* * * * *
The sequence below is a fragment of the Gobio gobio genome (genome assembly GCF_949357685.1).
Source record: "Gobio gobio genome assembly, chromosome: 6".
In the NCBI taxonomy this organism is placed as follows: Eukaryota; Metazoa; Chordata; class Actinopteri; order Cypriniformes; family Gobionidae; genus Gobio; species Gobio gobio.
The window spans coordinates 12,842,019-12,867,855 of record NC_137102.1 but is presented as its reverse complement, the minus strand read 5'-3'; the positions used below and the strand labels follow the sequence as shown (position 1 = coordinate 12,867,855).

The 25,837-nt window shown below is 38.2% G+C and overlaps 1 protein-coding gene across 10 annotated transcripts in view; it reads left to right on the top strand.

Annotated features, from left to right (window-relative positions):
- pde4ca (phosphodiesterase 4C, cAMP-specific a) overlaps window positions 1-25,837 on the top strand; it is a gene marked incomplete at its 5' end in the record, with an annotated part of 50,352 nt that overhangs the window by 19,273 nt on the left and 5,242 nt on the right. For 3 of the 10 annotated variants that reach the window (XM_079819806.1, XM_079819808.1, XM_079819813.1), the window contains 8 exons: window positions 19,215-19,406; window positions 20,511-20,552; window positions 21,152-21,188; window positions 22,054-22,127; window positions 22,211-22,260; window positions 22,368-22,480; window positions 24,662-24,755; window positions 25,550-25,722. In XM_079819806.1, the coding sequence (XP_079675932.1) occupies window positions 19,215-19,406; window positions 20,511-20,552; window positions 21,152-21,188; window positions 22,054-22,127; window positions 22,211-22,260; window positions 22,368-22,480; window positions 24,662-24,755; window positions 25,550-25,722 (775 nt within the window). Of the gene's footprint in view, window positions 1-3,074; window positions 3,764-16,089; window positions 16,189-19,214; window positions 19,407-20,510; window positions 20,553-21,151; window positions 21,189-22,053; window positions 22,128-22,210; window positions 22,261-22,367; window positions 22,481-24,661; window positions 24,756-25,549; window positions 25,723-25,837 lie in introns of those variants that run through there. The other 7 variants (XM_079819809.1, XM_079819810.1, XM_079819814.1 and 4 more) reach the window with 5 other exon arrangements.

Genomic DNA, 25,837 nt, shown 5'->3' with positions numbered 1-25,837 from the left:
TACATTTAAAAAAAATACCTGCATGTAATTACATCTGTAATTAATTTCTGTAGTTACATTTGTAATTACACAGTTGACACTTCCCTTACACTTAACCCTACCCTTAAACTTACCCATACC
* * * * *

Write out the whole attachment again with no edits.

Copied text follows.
The sequence below is a fragment of the Gobio gobio genome (genome assembly GCF_949357685.1).
Source record: "Gobio gobio genome assembly, chromosome: 6".
In the NCBI taxonomy this organism is placed as follows: Eukaryota; Metazoa; Chordata; class Actinopteri; order Cypriniformes; family Gobionidae; genus Gobio; species Gobio gobio.
The window spans coordinates 12,842,019-12,867,855 of record NC_137102.1 but is presented as its reverse complement, the minus strand read 5'-3'; the positions used below and the strand labels follow the sequence as shown (position 1 = coordinate 12,867,855).

The 25,837-nt window shown below is 38.2% G+C and overlaps 1 protein-coding gene across 10 annotated transcripts in view; it reads left to right on the top strand.

Annotated features, from left to right (window-relative positions):
- pde4ca (phosphodiesterase 4C, cAMP-specific a) overlaps window positions 1-25,837 on the top strand; it is a gene marked incomplete at its 5' end in the record, with an annotated part of 50,352 nt that overhangs the window by 19,273 nt on the left and 5,242 nt on the right. For 3 of the 10 annotated variants that reach the window (XM_079819806.1, XM_079819808.1, XM_079819813.1), the window contains 8 exons: window positions 19,215-19,406; window positions 20,511-20,552; window positions 21,152-21,188; window positions 22,054-22,127; window positions 22,211-22,260; window positions 22,368-22,480; window positions 24,662-24,755; window positions 25,550-25,722. In XM_079819806.1, the coding sequence (XP_079675932.1) occupies window positions 19,215-19,406; window positions 20,511-20,552; window positions 21,152-21,188; window positions 22,054-22,127; window positions 22,211-22,260; window positions 22,368-22,480; window positions 24,662-24,755; window positions 25,550-25,722 (775 nt within the window). Of the gene's footprint in view, window positions 1-3,074; window positions 3,764-16,089; window positions 16,189-19,214; window positions 19,407-20,510; window positions 20,553-21,151; window positions 21,189-22,053; window positions 22,128-22,210; window positions 22,261-22,367; window positions 22,481-24,661; window positions 24,756-25,549; window positions 25,723-25,837 lie in introns of those variants that run through there. The other 7 variants (XM_079819809.1, XM_079819810.1, XM_079819814.1 and 4 more) reach the window with 5 other exon arrangements.

Genomic DNA, 25,837 nt, shown 5'->3' with positions numbered 1-25,837 from the left:
TACATTTAAAAAAAATACCTGCATGTAATTACATCTGTAATTAATTTCTGTAGTTACATTTGTAATTACACAGTTGACACTTCCCTTACACTTAACCCTACCCTTAAACTTACCCATACC